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Buddha taught us that Anatta, non self, is a key concept of the Dhamma, one of the 3 marks of existence. Basically we have a mind, not a soul, that differentiates from other minds by the kamma-vipaka it will experience, not by any inherent or intrinsic quality

In Tibetan Buddhism, there is this common search for the Tulku, reincarnated Lamas, such as HH Dalai Lama, but if we are all the same thing and there is no self, What is the meaning and the benefit or finding an reincarnation of someone?

This is a curiosity, not doubting the process or questioning the reasons, I'm sure there are good ones. I don't mean to be disrespectful.

marked as duplicate by ChrisW, Andrei Volkov Sep 20 '14 at 22:38

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Let's be clear on the meaning of the teaching of Anatta. All schools, both the Theravada school and Mahayana forms of Buddhism teach that there are two kinds of truth, conventional and ultimate. The teaching that there is no self is a teaching that applies on the ultimate level only, so on the conventional level there is a self.

In other words, even though on the ultimate level all you have is a collection of mental and physical phenomena rapidly arising and ceasing without any kind of core or permanent substrate, it still makes sense to point to point to such a particular collection and call it "Joe" for example, because there is causal continuity between these phenomena. One individuals life will affect their next life of course, with much of their qualities rolling over into the next one, so even we Theravadins have to admit that finding the rebirth of our teachers makes sense.

(Added latter)

The reason why it would make sense to find their rebirth (assuming that their rebirth would be human and that you could find them which is the only real objection in my opinion from a Theravada perspective) is that because their qualities developed in their previous life carry over, they would probably be more spiritually developed from the beginning than someone who was not the rebirth of an advanced practitioner.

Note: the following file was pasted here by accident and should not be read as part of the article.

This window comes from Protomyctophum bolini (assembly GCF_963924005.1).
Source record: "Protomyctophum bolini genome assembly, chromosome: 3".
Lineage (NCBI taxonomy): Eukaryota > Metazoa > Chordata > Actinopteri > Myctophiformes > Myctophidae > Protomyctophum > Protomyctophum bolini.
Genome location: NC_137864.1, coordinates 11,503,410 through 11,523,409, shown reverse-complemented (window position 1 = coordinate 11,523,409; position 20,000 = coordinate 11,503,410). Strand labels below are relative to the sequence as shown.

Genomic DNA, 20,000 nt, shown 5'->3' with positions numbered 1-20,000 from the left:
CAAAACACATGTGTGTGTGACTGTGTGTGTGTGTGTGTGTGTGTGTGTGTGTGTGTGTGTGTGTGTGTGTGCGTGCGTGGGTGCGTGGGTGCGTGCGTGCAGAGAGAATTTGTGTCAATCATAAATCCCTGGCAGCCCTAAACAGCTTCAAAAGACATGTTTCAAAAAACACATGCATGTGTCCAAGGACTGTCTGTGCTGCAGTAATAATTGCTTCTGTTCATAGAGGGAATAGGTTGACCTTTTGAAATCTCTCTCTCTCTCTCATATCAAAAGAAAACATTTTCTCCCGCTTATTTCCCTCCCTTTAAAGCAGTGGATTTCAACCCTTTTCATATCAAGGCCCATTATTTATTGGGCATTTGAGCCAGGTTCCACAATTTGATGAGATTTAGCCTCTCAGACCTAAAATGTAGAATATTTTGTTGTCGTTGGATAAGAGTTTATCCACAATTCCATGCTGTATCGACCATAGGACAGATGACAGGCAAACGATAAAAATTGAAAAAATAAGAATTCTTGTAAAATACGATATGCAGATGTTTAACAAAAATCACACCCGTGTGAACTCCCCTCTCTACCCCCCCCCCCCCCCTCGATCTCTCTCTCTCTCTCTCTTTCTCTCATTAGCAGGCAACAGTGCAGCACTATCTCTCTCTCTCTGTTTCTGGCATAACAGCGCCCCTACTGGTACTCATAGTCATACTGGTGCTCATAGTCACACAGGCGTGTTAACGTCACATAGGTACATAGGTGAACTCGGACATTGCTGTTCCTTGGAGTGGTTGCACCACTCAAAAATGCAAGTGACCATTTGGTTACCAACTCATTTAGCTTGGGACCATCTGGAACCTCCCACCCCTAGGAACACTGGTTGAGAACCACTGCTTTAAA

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    Not necessarily all schools: "There's a point where the perceptions have done their work and you put them aside. ... The incorrect use is to say there is an ultimate view of reality and there are conventional views of reality and what we're trying to do is get the ultimate view which describes things as they really are. ... you hold on to it as if you could hold reality in words. But if you hold on to it with words, what are you doing with it? You're stuck with that view." -- dhammatalks.org/Archive/y2009/… – Caleb Paul Sep 18 '14 at 0:39
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    Good answer but I am not sure if this answers the above question. – Suminda Sirinath S. Dharmasena Sep 18 '14 at 2:36
  • @Wideshanks I don't think in that talk the Ven. Thanissaro's point was that there is no distinction between conventional and ultimate truths, but rather that when talking about ultimate truth we shouldn't grasp at how ultimate truth is formulated in words, simply seeing them as tools. In other talks I think it is clear that the Ven. Thanissaro accepts the distinction. For example, in one he says that even though ultimately there is no self, conventionally a self makes sense as a practical tool such as knowing which mouth you are supposed to put food into. – Bakmoon Sep 18 '14 at 13:15
  • @SumindaSirinathSalpitikorala I've updated my answer to more clearly answer the question. – Bakmoon Sep 18 '14 at 13:16
  • OK. Great. Also see what @Wideshanks might have to say. – Suminda Sirinath S. Dharmasena Sep 18 '14 at 13:20
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As far as anatta vs tulku, I answered this three times already: here, here and here.

As far as benefits, the idea is to have these children be raised by Enlightened masters from the very beginning. This way the entirety of the teaching, with all its subtleties is passed on from generation to generation. These people then serve as hubs, spreading the Dharma to regular people, and as "vision holders" (vidyadhara) that can pass the Dharma to the next generation.

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